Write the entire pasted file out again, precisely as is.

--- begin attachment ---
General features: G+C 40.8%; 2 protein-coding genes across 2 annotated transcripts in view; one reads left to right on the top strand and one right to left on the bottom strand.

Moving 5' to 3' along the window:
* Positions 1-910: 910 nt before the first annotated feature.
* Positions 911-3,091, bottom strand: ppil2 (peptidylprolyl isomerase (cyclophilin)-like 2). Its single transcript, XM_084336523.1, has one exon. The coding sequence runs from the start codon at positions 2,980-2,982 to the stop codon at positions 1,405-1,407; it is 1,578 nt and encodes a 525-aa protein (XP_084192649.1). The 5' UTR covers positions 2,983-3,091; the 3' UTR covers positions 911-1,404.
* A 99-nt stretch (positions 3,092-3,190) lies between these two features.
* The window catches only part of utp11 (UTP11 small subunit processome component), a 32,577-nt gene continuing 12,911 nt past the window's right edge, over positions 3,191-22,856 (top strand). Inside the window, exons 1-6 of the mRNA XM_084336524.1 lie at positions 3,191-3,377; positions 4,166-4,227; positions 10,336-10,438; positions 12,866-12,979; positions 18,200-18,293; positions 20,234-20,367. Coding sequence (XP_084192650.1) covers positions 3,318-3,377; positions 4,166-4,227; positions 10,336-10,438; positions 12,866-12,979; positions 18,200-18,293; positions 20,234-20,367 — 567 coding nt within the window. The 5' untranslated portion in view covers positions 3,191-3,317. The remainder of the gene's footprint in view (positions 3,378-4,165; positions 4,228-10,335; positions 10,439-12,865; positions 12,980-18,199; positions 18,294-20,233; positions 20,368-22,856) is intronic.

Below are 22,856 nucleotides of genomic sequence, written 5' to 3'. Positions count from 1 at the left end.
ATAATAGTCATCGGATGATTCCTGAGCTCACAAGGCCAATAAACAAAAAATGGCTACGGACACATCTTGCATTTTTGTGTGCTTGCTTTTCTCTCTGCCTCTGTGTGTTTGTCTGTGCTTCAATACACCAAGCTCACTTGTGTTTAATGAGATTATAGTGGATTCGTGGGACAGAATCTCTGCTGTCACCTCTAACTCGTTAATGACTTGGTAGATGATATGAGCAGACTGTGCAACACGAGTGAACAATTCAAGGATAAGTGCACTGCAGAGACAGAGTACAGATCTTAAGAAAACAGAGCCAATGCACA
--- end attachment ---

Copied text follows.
General features: G+C 40.8%; 2 protein-coding genes across 2 annotated transcripts in view; one reads left to right on the top strand and one right to left on the bottom strand.

Moving 5' to 3' along the window:
* Positions 1-910: 910 nt before the first annotated feature.
* Positions 911-3,091, bottom strand: ppil2 (peptidylprolyl isomerase (cyclophilin)-like 2). Its single transcript, XM_084336523.1, has one exon. The coding sequence runs from the start codon at positions 2,980-2,982 to the stop codon at positions 1,405-1,407; it is 1,578 nt and encodes a 525-aa protein (XP_084192649.1). The 5' UTR covers positions 2,983-3,091; the 3' UTR covers positions 911-1,404.
* A 99-nt stretch (positions 3,092-3,190) lies between these two features.
* The window catches only part of utp11 (UTP11 small subunit processome component), a 32,577-nt gene continuing 12,911 nt past the window's right edge, over positions 3,191-22,856 (top strand). Inside the window, exons 1-6 of the mRNA XM_084336524.1 lie at positions 3,191-3,377; positions 4,166-4,227; positions 10,336-10,438; positions 12,866-12,979; positions 18,200-18,293; positions 20,234-20,367. Coding sequence (XP_084192650.1) covers positions 3,318-3,377; positions 4,166-4,227; positions 10,336-10,438; positions 12,866-12,979; positions 18,200-18,293; positions 20,234-20,367 — 567 coding nt within the window. The 5' untranslated portion in view covers positions 3,191-3,317. The remainder of the gene's footprint in view (positions 3,378-4,165; positions 4,228-10,335; positions 10,439-12,865; positions 12,980-18,199; positions 18,294-20,233; positions 20,368-22,856) is intronic.

Below are 22,856 nucleotides of genomic sequence, written 5' to 3'. Positions count from 1 at the left end.
ATAATAGTCATCGGATGATTCCTGAGCTCACAAGGCCAATAAACAAAAAATGGCTACGGACACATCTTGCATTTTTGTGTGCTTGCTTTTCTCTCTGCCTCTGTGTGTTTGTCTGTGCTTCAATACACCAAGCTCACTTGTGTTTAATGAGATTATAGTGGATTCGTGGGACAGAATCTCTGCTGTCACCTCTAACTCGTTAATGACTTGGTAGATGATATGAGCAGACTGTGCAACACGAGTGAACAATTCAAGGATAAGTGCACTGCAGAGACAGAGTACAGATCTTAAGAAAACAGAGCCAATGCACA